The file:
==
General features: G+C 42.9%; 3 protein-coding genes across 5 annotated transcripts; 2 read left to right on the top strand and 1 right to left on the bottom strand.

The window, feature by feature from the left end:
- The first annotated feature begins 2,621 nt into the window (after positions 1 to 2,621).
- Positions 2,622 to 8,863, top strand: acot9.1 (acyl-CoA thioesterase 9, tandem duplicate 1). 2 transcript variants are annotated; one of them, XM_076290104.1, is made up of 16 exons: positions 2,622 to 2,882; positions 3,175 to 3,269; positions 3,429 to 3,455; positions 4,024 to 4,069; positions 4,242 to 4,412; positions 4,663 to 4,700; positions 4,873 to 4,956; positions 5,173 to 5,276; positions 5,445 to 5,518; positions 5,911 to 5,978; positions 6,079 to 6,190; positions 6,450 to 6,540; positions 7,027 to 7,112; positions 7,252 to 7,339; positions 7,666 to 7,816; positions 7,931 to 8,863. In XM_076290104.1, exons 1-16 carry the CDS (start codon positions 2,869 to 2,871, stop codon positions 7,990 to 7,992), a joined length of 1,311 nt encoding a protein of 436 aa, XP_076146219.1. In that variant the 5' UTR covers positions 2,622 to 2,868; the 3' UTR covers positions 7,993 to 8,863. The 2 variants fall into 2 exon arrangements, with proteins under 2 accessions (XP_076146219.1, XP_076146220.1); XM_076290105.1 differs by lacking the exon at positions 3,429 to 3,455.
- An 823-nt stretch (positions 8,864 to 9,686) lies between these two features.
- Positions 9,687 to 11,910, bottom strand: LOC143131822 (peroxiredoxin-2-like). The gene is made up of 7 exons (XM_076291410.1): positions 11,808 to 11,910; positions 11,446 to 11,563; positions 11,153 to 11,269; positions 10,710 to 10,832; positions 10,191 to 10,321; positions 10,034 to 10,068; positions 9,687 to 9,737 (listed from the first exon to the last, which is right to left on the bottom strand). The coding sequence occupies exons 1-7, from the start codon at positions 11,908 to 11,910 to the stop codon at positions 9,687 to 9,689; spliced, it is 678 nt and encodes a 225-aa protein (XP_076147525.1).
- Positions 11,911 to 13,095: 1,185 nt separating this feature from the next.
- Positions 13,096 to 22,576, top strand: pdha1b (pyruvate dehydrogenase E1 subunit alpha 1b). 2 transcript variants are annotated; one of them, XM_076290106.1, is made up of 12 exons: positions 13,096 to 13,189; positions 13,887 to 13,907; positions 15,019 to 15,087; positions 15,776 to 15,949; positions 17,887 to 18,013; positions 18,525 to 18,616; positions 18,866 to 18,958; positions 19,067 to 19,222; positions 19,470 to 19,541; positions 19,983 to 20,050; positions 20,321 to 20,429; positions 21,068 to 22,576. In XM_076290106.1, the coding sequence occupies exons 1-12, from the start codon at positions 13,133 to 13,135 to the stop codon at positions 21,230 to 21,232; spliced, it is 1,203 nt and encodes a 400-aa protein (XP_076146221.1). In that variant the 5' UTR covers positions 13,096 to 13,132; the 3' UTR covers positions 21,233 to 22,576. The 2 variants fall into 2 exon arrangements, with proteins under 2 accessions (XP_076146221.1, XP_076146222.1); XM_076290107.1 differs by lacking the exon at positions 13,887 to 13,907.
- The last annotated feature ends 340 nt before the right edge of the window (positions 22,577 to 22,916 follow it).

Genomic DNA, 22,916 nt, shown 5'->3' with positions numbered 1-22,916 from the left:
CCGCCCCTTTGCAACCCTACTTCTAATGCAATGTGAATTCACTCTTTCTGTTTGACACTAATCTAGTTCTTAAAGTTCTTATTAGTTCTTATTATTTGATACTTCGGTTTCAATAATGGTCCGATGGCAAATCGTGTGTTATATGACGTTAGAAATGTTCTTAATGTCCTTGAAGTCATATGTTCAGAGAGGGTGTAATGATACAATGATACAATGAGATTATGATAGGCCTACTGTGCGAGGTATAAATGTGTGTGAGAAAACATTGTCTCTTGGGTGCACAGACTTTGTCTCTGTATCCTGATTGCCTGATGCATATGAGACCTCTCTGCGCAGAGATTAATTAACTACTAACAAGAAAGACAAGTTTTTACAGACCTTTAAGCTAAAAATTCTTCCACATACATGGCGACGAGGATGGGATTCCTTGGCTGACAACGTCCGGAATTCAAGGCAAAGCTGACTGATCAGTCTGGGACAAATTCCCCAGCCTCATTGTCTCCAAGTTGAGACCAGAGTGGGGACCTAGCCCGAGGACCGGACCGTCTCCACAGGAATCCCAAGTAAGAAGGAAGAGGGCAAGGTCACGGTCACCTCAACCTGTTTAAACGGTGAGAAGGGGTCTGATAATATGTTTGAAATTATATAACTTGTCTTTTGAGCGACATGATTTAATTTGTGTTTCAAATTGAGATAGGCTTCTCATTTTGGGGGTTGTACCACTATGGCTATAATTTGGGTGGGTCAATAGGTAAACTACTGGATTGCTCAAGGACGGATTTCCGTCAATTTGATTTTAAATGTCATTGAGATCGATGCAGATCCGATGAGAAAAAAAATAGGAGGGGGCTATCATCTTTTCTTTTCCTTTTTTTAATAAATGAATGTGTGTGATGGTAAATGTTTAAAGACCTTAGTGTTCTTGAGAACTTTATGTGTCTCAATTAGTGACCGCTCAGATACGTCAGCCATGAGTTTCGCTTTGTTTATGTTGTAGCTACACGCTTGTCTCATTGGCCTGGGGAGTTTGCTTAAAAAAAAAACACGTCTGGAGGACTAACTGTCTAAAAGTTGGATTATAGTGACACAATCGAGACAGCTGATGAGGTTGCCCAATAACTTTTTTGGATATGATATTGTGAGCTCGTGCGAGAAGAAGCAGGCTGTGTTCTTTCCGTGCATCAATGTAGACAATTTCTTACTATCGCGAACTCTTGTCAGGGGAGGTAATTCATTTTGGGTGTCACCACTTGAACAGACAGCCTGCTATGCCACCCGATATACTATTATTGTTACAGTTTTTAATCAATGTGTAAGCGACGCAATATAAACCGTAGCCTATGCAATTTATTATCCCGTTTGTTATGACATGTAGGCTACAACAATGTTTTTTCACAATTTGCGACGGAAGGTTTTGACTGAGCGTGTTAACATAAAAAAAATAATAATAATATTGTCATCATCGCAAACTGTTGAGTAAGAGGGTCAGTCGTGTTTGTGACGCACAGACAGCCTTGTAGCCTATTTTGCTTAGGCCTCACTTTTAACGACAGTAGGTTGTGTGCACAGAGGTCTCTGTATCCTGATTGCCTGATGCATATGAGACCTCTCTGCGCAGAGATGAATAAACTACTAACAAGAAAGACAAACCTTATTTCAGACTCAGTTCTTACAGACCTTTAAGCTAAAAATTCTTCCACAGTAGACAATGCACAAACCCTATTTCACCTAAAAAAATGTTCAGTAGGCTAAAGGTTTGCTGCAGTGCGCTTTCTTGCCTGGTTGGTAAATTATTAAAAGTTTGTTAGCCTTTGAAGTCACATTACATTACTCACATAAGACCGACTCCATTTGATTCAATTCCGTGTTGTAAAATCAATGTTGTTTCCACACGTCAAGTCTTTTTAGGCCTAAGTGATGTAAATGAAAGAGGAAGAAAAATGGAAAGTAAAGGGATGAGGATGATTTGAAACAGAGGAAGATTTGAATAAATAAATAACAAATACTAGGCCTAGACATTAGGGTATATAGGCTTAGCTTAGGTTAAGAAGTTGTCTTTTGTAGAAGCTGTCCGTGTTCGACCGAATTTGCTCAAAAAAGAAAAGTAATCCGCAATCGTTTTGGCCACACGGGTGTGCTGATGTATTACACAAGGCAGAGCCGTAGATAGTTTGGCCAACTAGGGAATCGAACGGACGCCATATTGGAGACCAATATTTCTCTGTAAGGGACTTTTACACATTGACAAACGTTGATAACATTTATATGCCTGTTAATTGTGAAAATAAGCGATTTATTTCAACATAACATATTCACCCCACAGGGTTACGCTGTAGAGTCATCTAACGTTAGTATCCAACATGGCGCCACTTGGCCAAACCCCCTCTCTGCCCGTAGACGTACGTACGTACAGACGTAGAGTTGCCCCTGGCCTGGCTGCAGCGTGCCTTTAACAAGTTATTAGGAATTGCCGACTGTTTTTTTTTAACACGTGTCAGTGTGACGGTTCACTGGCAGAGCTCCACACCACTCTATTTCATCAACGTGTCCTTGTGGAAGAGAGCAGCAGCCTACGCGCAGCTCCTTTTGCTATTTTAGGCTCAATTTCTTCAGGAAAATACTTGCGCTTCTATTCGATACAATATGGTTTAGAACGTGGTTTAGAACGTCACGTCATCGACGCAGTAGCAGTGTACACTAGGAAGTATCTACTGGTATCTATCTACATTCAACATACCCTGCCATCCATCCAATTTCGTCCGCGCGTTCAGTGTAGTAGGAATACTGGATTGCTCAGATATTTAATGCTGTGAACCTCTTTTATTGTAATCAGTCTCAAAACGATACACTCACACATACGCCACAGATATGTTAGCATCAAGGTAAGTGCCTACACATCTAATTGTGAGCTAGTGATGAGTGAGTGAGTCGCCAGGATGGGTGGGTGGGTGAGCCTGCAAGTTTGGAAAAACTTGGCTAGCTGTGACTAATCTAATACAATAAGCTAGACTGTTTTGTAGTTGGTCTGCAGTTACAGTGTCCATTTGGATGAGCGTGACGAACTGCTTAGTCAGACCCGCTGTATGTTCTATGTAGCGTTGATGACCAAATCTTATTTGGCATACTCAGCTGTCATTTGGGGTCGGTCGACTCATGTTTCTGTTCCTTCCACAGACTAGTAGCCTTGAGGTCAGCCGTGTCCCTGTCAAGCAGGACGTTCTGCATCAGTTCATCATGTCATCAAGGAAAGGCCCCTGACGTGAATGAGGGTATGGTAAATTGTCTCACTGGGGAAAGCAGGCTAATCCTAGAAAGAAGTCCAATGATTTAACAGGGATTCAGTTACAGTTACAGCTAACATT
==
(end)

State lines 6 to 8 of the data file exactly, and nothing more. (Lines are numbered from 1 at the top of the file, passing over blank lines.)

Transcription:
- Positions 9,687 to 11,910, bottom strand: LOC143131822 (peroxiredoxin-2-like). The gene is made up of 7 exons (XM_076291410.1): positions 11,808 to 11,910; positions 11,446 to 11,563; positions 11,153 to 11,269; positions 10,710 to 10,832; positions 10,191 to 10,321; positions 10,034 to 10,068; positions 9,687 to 9,737 (listed from the first exon to the last, which is right to left on the bottom strand). The coding sequence occupies exons 1-7, from the start codon at positions 11,908 to 11,910 to the stop codon at positions 9,687 to 9,689; spliced, it is 678 nt and encodes a 225-aa protein (XP_076147525.1).
- Positions 11,911 to 13,095: 1,185 nt separating this feature from the next.
- Positions 13,096 to 22,576, top strand: pdha1b (pyruvate dehydrogenase E1 subunit alpha 1b). 2 transcript variants are annotated; one of them, XM_076290106.1, is made up of 12 exons: positions 13,096 to 13,189; positions 13,887 to 13,907; positions 15,019 to 15,087; positions 15,776 to 15,949; positions 17,887 to 18,013; positions 18,525 to 18,616; positions 18,866 to 18,958; positions 19,067 to 19,222; positions 19,470 to 19,541; positions 19,983 to 20,050; positions 20,321 to 20,429; positions 21,068 to 22,576. In XM_076290106.1, the coding sequence occupies exons 1-12, from the start codon at positions 13,133 to 13,135 to the stop codon at positions 21,230 to 21,232; spliced, it is 1,203 nt and encodes a 400-aa protein (XP_076146221.1). In that variant the 5' UTR covers positions 13,096 to 13,132; the 3' UTR covers positions 21,233 to 22,576. The 2 variants fall into 2 exon arrangements, with proteins under 2 accessions (XP_076146221.1, XP_076146222.1); XM_076290107.1 differs by lacking the exon at positions 13,887 to 13,907.